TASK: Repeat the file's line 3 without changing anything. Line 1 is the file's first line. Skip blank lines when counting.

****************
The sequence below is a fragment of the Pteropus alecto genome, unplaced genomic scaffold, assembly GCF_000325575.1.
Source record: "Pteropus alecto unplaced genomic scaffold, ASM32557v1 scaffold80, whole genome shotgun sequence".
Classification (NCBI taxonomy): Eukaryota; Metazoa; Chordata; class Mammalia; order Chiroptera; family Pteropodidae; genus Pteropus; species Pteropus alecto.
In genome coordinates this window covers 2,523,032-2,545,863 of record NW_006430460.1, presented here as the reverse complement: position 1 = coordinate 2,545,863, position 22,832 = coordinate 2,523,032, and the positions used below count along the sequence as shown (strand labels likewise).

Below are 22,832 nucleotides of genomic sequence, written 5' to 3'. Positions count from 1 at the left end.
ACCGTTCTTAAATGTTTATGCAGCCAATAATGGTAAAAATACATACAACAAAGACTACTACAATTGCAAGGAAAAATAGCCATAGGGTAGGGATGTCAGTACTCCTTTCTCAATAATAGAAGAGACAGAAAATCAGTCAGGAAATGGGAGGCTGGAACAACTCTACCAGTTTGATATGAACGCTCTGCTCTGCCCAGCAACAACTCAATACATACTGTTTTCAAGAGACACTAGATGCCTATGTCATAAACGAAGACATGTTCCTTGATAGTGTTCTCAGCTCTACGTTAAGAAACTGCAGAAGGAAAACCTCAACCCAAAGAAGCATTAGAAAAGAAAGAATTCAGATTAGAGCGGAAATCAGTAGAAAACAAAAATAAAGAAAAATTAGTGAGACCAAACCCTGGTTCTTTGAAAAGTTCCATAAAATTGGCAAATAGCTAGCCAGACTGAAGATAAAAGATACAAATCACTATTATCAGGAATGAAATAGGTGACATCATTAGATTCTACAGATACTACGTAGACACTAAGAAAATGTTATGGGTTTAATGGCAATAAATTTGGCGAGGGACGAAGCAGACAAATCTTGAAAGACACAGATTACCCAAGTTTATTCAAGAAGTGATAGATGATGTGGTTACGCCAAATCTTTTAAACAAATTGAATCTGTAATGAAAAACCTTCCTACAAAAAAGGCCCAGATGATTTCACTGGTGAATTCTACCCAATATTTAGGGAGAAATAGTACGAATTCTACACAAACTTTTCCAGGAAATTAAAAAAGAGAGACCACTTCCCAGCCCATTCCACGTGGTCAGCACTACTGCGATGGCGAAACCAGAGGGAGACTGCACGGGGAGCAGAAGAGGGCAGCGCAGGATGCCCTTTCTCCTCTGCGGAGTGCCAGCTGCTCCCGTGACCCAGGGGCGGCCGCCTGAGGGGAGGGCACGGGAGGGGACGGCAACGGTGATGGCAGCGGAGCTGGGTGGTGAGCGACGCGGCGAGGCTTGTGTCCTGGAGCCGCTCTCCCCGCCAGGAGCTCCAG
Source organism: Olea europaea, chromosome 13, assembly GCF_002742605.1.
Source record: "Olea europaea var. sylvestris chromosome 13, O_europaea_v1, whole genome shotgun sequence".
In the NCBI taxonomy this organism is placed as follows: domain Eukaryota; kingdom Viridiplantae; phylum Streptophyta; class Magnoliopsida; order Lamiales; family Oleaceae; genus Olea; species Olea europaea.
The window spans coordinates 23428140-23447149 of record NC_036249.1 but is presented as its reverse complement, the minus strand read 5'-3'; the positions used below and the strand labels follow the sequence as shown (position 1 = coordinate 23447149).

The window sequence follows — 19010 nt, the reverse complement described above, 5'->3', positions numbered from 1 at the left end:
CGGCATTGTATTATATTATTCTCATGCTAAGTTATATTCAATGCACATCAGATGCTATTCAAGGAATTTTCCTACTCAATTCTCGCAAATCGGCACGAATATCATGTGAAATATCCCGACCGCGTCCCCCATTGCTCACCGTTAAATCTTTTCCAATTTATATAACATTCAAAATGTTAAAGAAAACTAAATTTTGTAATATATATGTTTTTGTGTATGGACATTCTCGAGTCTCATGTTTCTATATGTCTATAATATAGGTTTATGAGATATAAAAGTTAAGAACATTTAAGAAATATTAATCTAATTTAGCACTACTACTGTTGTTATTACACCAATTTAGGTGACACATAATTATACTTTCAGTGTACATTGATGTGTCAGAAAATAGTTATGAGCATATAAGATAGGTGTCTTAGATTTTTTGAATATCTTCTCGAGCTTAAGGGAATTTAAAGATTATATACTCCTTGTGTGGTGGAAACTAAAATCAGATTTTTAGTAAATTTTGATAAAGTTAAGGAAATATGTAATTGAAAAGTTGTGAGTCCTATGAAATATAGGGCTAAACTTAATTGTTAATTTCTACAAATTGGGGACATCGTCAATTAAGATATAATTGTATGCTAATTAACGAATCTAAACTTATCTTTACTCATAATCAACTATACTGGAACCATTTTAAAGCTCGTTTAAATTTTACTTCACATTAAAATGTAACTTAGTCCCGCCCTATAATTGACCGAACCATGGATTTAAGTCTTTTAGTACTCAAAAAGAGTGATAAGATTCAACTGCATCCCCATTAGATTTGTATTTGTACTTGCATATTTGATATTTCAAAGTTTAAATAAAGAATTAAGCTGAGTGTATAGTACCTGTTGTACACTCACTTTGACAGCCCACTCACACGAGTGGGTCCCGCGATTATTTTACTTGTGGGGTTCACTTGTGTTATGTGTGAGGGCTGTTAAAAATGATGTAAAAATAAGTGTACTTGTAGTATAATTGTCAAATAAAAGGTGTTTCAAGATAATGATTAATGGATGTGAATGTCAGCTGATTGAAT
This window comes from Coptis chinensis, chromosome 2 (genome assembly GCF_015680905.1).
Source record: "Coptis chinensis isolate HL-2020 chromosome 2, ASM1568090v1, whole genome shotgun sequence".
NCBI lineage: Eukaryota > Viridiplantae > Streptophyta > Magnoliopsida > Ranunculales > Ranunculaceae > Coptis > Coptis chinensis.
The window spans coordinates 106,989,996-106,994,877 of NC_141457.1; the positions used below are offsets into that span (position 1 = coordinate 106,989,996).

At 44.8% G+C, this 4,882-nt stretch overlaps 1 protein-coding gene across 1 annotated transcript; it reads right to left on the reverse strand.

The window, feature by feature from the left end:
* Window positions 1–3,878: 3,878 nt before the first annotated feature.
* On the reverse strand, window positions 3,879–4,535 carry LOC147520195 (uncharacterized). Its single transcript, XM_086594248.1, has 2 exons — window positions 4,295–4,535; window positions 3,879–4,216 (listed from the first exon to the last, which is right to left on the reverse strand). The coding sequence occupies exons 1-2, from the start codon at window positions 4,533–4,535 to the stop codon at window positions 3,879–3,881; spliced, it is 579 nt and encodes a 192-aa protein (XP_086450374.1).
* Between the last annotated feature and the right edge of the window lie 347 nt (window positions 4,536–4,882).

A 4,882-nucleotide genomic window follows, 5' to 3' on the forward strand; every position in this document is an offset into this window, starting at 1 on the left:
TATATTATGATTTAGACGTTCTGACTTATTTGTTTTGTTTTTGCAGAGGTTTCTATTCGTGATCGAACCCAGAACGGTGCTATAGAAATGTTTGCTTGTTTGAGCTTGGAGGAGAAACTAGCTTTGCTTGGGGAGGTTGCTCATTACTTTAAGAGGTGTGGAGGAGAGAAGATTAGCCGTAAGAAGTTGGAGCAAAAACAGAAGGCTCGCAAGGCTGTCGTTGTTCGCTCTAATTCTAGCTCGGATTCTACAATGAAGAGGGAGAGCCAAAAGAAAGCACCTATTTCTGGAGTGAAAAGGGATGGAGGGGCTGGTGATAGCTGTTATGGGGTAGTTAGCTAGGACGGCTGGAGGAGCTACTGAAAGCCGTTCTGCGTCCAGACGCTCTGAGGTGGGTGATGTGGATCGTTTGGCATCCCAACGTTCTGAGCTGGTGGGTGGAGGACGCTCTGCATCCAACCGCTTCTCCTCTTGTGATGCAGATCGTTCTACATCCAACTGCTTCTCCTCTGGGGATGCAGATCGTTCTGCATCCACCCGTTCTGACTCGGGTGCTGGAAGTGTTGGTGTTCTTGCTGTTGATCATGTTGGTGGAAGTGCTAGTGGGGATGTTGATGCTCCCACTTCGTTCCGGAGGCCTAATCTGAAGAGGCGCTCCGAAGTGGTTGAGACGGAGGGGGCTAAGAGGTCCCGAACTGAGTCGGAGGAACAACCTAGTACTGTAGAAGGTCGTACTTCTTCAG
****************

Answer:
Classification (NCBI taxonomy): Eukaryota; Metazoa; Chordata; class Mammalia; order Chiroptera; family Pteropodidae; genus Pteropus; species Pteropus alecto.